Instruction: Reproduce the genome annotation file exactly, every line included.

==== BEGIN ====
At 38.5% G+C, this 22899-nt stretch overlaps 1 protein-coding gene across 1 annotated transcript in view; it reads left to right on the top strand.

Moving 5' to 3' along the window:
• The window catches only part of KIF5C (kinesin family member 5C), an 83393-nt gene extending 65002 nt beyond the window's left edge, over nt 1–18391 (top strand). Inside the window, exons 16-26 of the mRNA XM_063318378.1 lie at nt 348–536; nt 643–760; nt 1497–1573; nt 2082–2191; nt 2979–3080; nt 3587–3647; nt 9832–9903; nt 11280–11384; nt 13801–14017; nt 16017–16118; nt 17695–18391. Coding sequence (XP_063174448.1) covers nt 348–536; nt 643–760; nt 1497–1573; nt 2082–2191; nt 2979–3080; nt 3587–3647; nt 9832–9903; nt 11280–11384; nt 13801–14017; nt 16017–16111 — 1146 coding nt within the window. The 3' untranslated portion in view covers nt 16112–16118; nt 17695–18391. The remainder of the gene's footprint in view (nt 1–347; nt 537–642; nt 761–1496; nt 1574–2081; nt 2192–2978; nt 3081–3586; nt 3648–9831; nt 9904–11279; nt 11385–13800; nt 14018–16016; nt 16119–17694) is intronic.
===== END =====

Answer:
At 38.5% G+C, this 22899-nt stretch overlaps 1 protein-coding gene across 1 annotated transcript in view; it reads left to right on the top strand.

Moving 5' to 3' along the window:
• The window catches only part of KIF5C (kinesin family member 5C), an 83393-nt gene extending 65002 nt beyond the window's left edge, over nt 1–18391 (top strand). Inside the window, exons 16-26 of the mRNA XM_063318378.1 lie at nt 348–536; nt 643–760; nt 1497–1573; nt 2082–2191; nt 2979–3080; nt 3587–3647; nt 9832–9903; nt 11280–11384; nt 13801–14017; nt 16017–16118; nt 17695–18391. Coding sequence (XP_063174448.1) covers nt 348–536; nt 643–760; nt 1497–1573; nt 2082–2191; nt 2979–3080; nt 3587–3647; nt 9832–9903; nt 11280–11384; nt 13801–14017; nt 16017–16111 — 1146 coding nt within the window. The 3' untranslated portion in view covers nt 16112–16118; nt 17695–18391. The remainder of the gene's footprint in view (nt 1–347; nt 537–642; nt 761–1496; nt 1574–2081; nt 2192–2978; nt 3081–3586; nt 3648–9831; nt 9904–11279; nt 11385–13800; nt 14018–16016; nt 16119–17694) is intronic.